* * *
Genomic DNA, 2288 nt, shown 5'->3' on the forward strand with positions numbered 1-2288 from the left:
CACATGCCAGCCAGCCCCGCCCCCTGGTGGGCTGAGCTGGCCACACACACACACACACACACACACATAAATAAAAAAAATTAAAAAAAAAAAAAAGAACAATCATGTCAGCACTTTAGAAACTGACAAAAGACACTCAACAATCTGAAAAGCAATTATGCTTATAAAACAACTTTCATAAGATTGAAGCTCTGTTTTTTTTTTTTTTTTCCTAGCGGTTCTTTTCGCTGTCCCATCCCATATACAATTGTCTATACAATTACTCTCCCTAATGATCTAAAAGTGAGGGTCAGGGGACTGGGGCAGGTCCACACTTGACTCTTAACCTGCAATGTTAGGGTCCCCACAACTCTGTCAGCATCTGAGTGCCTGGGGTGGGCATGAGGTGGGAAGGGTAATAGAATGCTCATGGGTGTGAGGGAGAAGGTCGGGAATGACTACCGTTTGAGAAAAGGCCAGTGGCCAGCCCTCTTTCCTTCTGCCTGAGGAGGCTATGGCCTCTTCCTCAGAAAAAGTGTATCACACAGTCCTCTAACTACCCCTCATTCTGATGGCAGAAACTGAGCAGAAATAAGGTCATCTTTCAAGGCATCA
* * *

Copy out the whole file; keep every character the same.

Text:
Genomic DNA, 2288 nt, shown 5'->3' on the forward strand with positions numbered 1-2288 from the left:
CACATGCCAGCCAGCCCCGCCCCCTGGTGGGCTGAGCTGGCCACACACACACACACACACACACACATAAATAAAAAAAATTAAAAAAAAAAAAAAGAACAATCATGTCAGCACTTTAGAAACTGACAAAAGACACTCAACAATCTGAAAAGCAATTATGCTTATAAAACAACTTTCATAAGATTGAAGCTCTGTTTTTTTTTTTTTTTTCCTAGCGGTTCTTTTCGCTGTCCCATCCCATATACAATTGTCTATACAATTACTCTCCCTAATGATCTAAAAGTGAGGGTCAGGGGACTGGGGCAGGTCCACACTTGACTCTTAACCTGCAATGTTAGGGTCCCCACAACTCTGTCAGCATCTGAGTGCCTGGGGTGGGCATGAGGTGGGAAGGGTAATAGAATGCTCATGGGTGTGAGGGAGAAGGTCGGGAATGACTACCGTTTGAGAAAAGGCCAGTGGCCAGCCCTCTTTCCTTCTGCCTGAGGAGGCTATGGCCTCTTCCTCAGAAAAAGTGTATCACACAGTCCTCTAACTACCCCTCATTCTGATGGCAGAAACTGAGCAGAAATAAGGTCATCTTTCAAGGCATCA